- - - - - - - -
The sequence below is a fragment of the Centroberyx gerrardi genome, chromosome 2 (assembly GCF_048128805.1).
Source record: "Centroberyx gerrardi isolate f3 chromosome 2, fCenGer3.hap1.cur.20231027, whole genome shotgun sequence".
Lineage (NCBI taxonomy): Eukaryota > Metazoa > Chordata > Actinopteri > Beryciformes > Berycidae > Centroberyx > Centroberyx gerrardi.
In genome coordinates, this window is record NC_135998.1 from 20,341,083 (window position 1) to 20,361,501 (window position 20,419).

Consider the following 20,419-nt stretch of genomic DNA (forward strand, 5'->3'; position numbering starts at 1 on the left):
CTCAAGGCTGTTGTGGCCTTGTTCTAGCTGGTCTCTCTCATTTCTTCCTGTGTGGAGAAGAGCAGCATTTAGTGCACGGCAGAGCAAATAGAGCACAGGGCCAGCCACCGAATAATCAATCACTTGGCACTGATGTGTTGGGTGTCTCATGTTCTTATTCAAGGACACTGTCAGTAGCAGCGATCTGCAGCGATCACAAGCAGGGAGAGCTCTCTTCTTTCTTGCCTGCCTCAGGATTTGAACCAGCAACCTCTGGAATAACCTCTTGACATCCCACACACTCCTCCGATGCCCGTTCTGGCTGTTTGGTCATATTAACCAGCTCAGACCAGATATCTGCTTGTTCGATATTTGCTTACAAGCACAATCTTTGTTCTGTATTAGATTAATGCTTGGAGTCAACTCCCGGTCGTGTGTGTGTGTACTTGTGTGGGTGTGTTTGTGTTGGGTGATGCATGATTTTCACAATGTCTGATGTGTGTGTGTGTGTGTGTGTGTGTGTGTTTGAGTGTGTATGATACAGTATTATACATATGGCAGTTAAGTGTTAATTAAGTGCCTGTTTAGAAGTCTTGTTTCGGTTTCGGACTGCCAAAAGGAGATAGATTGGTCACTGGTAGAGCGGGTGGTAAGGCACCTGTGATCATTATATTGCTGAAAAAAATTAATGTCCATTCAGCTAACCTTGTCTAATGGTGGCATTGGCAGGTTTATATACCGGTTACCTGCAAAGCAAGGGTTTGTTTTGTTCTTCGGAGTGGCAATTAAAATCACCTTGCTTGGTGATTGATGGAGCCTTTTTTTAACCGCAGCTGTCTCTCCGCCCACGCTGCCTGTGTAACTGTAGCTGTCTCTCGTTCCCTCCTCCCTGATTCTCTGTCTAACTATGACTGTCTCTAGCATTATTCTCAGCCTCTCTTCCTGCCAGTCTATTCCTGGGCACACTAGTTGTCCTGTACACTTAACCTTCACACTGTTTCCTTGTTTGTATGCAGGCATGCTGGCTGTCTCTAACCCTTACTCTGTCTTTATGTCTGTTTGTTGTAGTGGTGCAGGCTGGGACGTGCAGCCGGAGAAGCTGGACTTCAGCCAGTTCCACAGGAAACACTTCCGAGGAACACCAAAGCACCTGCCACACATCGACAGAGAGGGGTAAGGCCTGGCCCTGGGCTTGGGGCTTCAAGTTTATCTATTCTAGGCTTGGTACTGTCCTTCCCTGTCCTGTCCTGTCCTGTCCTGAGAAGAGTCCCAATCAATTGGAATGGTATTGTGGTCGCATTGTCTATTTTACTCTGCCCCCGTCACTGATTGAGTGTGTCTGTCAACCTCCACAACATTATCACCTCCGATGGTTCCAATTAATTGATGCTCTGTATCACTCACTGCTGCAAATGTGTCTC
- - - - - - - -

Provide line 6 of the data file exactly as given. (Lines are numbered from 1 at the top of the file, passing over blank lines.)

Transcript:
CTCAAGGCTGTTGTGGCCTTGTTCTAGCTGGTCTCTCTCATTTCTTCCTGTGTGGAGAAGAGCAGCATTTAGTGCACGGCAGAGCAAATAGAGCACAGGGCCAGCCACCGAATAATCAATCACTTGGCACTGATGTGTTGGGTGTCTCATGTTCTTATTCAAGGACACTGTCAGTAGCAGCGATCTGCAGCGATCACAAGCAGGGAGAGCTCTCTTCTTTCTTGCCTGCCTCAGGATTTGAACCAGCAACCTCTGGAATAACCTCTTGACATCCCACACACTCCTCCGATGCCCGTTCTGGCTGTTTGGTCATATTAACCAGCTCAGACCAGATATCTGCTTGTTCGATATTTGCTTACAAGCACAATCTTTGTTCTGTATTAGATTAATGCTTGGAGTCAACTCCCGGTCGTGTGTGTGTGTACTTGTGTGGGTGTGTTTGTGTTGGGTGATGCATGATTTTCACAATGTCTGATGTGTGTGTGTGTGTGTGTGTGTGTGTGTTTGAGTGTGTATGATACAGTATTATACATATGGCAGTTAAGTGTTAATTAAGTGCCTGTTTAGAAGTCTTGTTTCGGTTTCGGACTGCCAAAAGGAGATAGATTGGTCACTGGTAGAGCGGGTGGTAAGGCACCTGTGATCATTATATTGCTGAAAAAAATTAATGTCCATTCAGCTAACCTTGTCTAATGGTGGCATTGGCAGGTTTATATACCGGTTACCTGCAAAGCAAGGGTTTGTTTTGTTCTTCGGAGTGGCAATTAAAATCACCTTGCTTGGTGATTGATGGAGCCTTTTTTTAACCGCAGCTGTCTCTCCGCCCACGCTGCCTGTGTAACTGTAGCTGTCTCTCGTTCCCTCCTCCCTGATTCTCTGTCTAACTATGACTGTCTCTAGCATTATTCTCAGCCTCTCTTCCTGCCAGTCTATTCCTGGGCACACTAGTTGTCCTGTACACTTAACCTTCACACTGTTTCCTTGTTTGTATGCAGGCATGCTGGCTGTCTCTAACCCTTACTCTGTCTTTATGTCTGTTTGTTGTAGTGGTGCAGGCTGGGACGTGCAGCCGGAGAAGCTGGACTTCAGCCAGTTCCACAGGAAACACTTCCGAGGAACACCAAAGCACCTGCCACACATCGACAGAGAGGGGTAAGGCCTGGCCCTGGGCTTGGGGCTTCAAGTTTATCTATTCTAGGCTTGGTACTGTCCTTCCCTGTCCTGTCCTGTCCTGTCCTGAGAAGAGTCCCAATCAATTGGAATGGTATTGTGGTCGCATTGTCTATTTTACTCTGCCCCCGTCACTGATTGAGTGTGTCTGTCAACCTCCACAACATTATCACCTCCGATGGTTCCAATTAATTGATGCTCTGTATCACTCACTGCTGCAAATGTGTCTC